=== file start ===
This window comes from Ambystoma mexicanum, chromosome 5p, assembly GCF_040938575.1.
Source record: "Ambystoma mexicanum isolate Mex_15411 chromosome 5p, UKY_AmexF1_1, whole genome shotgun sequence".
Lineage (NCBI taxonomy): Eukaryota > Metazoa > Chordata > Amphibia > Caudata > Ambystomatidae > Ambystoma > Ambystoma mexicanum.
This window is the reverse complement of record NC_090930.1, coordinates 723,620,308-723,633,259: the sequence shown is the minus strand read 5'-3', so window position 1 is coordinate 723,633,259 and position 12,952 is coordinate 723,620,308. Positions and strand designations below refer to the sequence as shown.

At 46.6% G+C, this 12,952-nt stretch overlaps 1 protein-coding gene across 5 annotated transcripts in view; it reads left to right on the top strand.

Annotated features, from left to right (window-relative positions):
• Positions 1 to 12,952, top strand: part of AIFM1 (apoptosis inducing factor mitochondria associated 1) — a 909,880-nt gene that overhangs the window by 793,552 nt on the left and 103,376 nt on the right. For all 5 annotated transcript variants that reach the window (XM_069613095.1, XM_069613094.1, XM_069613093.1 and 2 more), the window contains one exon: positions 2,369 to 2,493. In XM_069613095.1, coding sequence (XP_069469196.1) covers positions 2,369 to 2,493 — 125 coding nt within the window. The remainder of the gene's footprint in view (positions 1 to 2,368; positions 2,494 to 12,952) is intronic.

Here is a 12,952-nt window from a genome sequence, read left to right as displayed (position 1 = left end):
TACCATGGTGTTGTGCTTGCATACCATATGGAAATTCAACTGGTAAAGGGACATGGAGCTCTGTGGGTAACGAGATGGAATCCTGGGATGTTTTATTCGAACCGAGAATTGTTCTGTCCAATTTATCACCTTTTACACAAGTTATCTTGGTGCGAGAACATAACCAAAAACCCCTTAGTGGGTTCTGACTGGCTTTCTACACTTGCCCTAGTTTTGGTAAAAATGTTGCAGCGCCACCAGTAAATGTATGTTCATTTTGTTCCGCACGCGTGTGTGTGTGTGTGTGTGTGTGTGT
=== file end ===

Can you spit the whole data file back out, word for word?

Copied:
This window comes from Ambystoma mexicanum, chromosome 5p, assembly GCF_040938575.1.
Source record: "Ambystoma mexicanum isolate Mex_15411 chromosome 5p, UKY_AmexF1_1, whole genome shotgun sequence".
Lineage (NCBI taxonomy): Eukaryota > Metazoa > Chordata > Amphibia > Caudata > Ambystomatidae > Ambystoma > Ambystoma mexicanum.
This window is the reverse complement of record NC_090930.1, coordinates 723,620,308-723,633,259: the sequence shown is the minus strand read 5'-3', so window position 1 is coordinate 723,633,259 and position 12,952 is coordinate 723,620,308. Positions and strand designations below refer to the sequence as shown.

At 46.6% G+C, this 12,952-nt stretch overlaps 1 protein-coding gene across 5 annotated transcripts in view; it reads left to right on the top strand.

Annotated features, from left to right (window-relative positions):
• Positions 1 to 12,952, top strand: part of AIFM1 (apoptosis inducing factor mitochondria associated 1) — a 909,880-nt gene that overhangs the window by 793,552 nt on the left and 103,376 nt on the right. For all 5 annotated transcript variants that reach the window (XM_069613095.1, XM_069613094.1, XM_069613093.1 and 2 more), the window contains one exon: positions 2,369 to 2,493. In XM_069613095.1, coding sequence (XP_069469196.1) covers positions 2,369 to 2,493 — 125 coding nt within the window. The remainder of the gene's footprint in view (positions 1 to 2,368; positions 2,494 to 12,952) is intronic.

Here is a 12,952-nt window from a genome sequence, read left to right as displayed (position 1 = left end):
TACCATGGTGTTGTGCTTGCATACCATATGGAAATTCAACTGGTAAAGGGACATGGAGCTCTGTGGGTAACGAGATGGAATCCTGGGATGTTTTATTCGAACCGAGAATTGTTCTGTCCAATTTATCACCTTTTACACAAGTTATCTTGGTGCGAGAACATAACCAAAAACCCCTTAGTGGGTTCTGACTGGCTTTCTACACTTGCCCTAGTTTTGGTAAAAATGTTGCAGCGCCACCAGTAAATGTATGTTCATTTTGTTCCGCACGCGTGTGTGTGTGTGTGTGTGTGTGTGT